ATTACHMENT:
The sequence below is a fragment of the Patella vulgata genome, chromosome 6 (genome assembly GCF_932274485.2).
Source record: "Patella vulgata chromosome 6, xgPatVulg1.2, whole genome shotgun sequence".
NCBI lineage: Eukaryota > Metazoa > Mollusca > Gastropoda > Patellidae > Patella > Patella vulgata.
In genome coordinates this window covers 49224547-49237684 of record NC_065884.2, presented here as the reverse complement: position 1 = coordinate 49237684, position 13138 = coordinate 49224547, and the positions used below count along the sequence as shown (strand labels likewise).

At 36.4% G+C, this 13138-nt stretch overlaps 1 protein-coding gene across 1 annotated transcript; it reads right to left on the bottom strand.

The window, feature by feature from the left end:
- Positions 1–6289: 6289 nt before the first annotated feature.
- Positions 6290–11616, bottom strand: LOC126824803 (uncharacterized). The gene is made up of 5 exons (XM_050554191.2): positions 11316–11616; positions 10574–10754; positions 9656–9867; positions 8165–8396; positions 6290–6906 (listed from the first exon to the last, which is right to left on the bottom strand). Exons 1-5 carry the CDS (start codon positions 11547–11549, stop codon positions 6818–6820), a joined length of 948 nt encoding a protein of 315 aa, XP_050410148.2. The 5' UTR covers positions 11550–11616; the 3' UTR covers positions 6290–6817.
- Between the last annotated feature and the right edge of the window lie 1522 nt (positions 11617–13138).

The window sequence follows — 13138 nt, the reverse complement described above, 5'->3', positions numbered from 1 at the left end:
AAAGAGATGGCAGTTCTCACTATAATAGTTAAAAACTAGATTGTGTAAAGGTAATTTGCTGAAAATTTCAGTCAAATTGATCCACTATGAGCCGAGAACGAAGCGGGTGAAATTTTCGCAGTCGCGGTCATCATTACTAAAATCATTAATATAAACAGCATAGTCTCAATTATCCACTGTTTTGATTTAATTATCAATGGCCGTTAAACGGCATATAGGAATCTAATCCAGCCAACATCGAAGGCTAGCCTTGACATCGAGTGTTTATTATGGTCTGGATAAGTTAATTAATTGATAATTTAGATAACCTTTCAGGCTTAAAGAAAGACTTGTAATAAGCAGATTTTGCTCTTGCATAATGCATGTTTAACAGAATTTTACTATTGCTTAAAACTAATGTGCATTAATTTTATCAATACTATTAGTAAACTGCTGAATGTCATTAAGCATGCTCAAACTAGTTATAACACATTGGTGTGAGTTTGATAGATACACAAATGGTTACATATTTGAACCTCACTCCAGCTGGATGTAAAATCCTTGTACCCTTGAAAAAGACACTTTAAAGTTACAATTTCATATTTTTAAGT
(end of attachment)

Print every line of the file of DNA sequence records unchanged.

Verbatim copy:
The sequence below is a fragment of the Patella vulgata genome, chromosome 6 (genome assembly GCF_932274485.2).
Source record: "Patella vulgata chromosome 6, xgPatVulg1.2, whole genome shotgun sequence".
NCBI lineage: Eukaryota > Metazoa > Mollusca > Gastropoda > Patellidae > Patella > Patella vulgata.
In genome coordinates this window covers 49224547-49237684 of record NC_065884.2, presented here as the reverse complement: position 1 = coordinate 49237684, position 13138 = coordinate 49224547, and the positions used below count along the sequence as shown (strand labels likewise).

At 36.4% G+C, this 13138-nt stretch overlaps 1 protein-coding gene across 1 annotated transcript; it reads right to left on the bottom strand.

The window, feature by feature from the left end:
- Positions 1–6289: 6289 nt before the first annotated feature.
- Positions 6290–11616, bottom strand: LOC126824803 (uncharacterized). The gene is made up of 5 exons (XM_050554191.2): positions 11316–11616; positions 10574–10754; positions 9656–9867; positions 8165–8396; positions 6290–6906 (listed from the first exon to the last, which is right to left on the bottom strand). Exons 1-5 carry the CDS (start codon positions 11547–11549, stop codon positions 6818–6820), a joined length of 948 nt encoding a protein of 315 aa, XP_050410148.2. The 5' UTR covers positions 11550–11616; the 3' UTR covers positions 6290–6817.
- Between the last annotated feature and the right edge of the window lie 1522 nt (positions 11617–13138).

The window sequence follows — 13138 nt, the reverse complement described above, 5'->3', positions numbered from 1 at the left end:
AAAGAGATGGCAGTTCTCACTATAATAGTTAAAAACTAGATTGTGTAAAGGTAATTTGCTGAAAATTTCAGTCAAATTGATCCACTATGAGCCGAGAACGAAGCGGGTGAAATTTTCGCAGTCGCGGTCATCATTACTAAAATCATTAATATAAACAGCATAGTCTCAATTATCCACTGTTTTGATTTAATTATCAATGGCCGTTAAACGGCATATAGGAATCTAATCCAGCCAACATCGAAGGCTAGCCTTGACATCGAGTGTTTATTATGGTCTGGATAAGTTAATTAATTGATAATTTAGATAACCTTTCAGGCTTAAAGAAAGACTTGTAATAAGCAGATTTTGCTCTTGCATAATGCATGTTTAACAGAATTTTACTATTGCTTAAAACTAATGTGCATTAATTTTATCAATACTATTAGTAAACTGCTGAATGTCATTAAGCATGCTCAAACTAGTTATAACACATTGGTGTGAGTTTGATAGATACACAAATGGTTACATATTTGAACCTCACTCCAGCTGGATGTAAAATCCTTGTACCCTTGAAAAAGACACTTTAAAGTTACAATTTCATATTTTTAAGT